The birth, near demise, and current struggle for survival of the Motor CityDetroit was established as a French settlement three-quarters of a century before the founding of this nation. A remote outpost built to protect trapping interests, it grew as agriculture expanded on the new frontier. Its industry took a great leap forward with the completion of the Erie Canal, which opened up the Great Lakes to the East Coast. Surrounded by untapped natural resources, Detroit turned iron from the Mesabi Range into stoves and railcars, and eventually cars by the millions. This vibrant commercial hub attracted businessmen and labor organizers, European immigrants and African Americans from the rural South. At its mid-20th-century heyday, one in six American jobs were connected to the auto industry, its epicenter in Detroit. And then the bottom fell out. Detroit: A Biography takes a long, unflinching look at the evolution of one of America’s great cities, and one of the nation’s greatest urban failures. It tells how the city grew to become the heart of American industry and how its utter collapse—from 1.8 million residents in 1950 to 714,000 only six decades later—resulted from a confluence of public policies, private industry decisions, and deep, thick seams of racism. And it raises the question: when we look at modern-day Detroit, are we looking at the ghost of America’s industrial past or its future?
Reviews"Scott Martelle has the rare ability to bring alive a patch of history from several hundred years ago as skillfully as he does a present-day Detroiter in his living room. This is an extraordinary riches-to-rags story that raises big questions for national policy." —Adam Hochschild, author of To End All Wars: A Story of Loyalty and Rebellion, 1914-1918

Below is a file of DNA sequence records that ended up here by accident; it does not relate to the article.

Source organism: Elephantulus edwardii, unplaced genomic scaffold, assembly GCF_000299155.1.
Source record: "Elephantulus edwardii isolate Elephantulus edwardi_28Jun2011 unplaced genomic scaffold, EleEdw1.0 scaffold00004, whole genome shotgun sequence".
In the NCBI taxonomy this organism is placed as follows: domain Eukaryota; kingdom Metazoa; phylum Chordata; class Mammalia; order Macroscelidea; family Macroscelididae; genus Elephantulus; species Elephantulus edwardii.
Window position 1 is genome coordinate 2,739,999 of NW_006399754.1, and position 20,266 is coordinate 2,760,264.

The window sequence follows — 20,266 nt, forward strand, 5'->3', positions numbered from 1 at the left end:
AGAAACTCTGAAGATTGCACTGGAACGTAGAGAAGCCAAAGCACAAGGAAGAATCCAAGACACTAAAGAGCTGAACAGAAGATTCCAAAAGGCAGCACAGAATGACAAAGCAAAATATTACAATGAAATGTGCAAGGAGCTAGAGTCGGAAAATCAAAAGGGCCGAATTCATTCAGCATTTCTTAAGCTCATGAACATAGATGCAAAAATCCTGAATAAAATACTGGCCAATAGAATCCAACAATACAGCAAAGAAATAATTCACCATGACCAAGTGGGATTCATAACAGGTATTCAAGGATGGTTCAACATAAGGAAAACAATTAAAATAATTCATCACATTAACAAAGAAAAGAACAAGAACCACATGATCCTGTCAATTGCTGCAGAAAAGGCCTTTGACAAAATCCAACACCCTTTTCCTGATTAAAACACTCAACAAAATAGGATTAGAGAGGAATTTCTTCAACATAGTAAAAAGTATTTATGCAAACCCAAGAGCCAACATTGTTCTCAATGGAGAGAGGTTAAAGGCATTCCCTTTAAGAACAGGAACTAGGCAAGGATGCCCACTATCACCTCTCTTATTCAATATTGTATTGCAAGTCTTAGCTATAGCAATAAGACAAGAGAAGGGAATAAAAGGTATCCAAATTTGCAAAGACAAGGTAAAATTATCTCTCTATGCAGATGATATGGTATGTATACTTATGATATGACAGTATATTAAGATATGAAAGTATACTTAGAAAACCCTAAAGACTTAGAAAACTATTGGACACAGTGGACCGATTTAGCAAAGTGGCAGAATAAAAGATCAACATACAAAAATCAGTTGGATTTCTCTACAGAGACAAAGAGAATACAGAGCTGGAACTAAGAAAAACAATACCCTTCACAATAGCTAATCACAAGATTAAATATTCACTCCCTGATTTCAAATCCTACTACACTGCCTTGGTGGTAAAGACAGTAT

“The world can learn much from this bittersweet history of urban grit and strength that has now become a 21st-century symbol for industry, loss, and renewal.” —M. L. Liebler, award-winning Detroit poet and editor of Working Words: Punching the Clock and Kicking Out the Jams
“Detroit has played a crucial role in American urban, industrial, and ethnic history, today it is central to any discussion of the future of the nation's cities. Scott Martelle has done a wonderful job of capturing the essence of Detroit from its early history on the Western Frontier to "Motor City" to today's urban crisis.” —Dominic A. Pacyga, author of Chicago: A Biography
"[Detroit] offers an informative albeit depressing glimpse of the workings of a once-great city that is now a shell of its former self."—Publishers Weekly
"[Martelle's] unsentimental assessment is rich with cold, hard facts about those responsible for what Detroit became and what it is today." —Booklist
"A valuable biography sure to appeal to readers seeking to come to grips with important problems facing not just a city, but a country." —Kirkus
"While the book focuses on Detroit, readers everywhere will find his analysis useful in understanding what many cities are experiencing." —Solidarity
"[Detroit] offers an engaging, provocative introduction." —Los Angeles Times
Author BiographyScott Martelle, the author of The Fear Within and Blood Passion, is a veteran journalist and former staff writer for the Los Angeles Times and the Detroit News, whose work has also appeared in the Washington Post, Sierra magazine, and other outlets.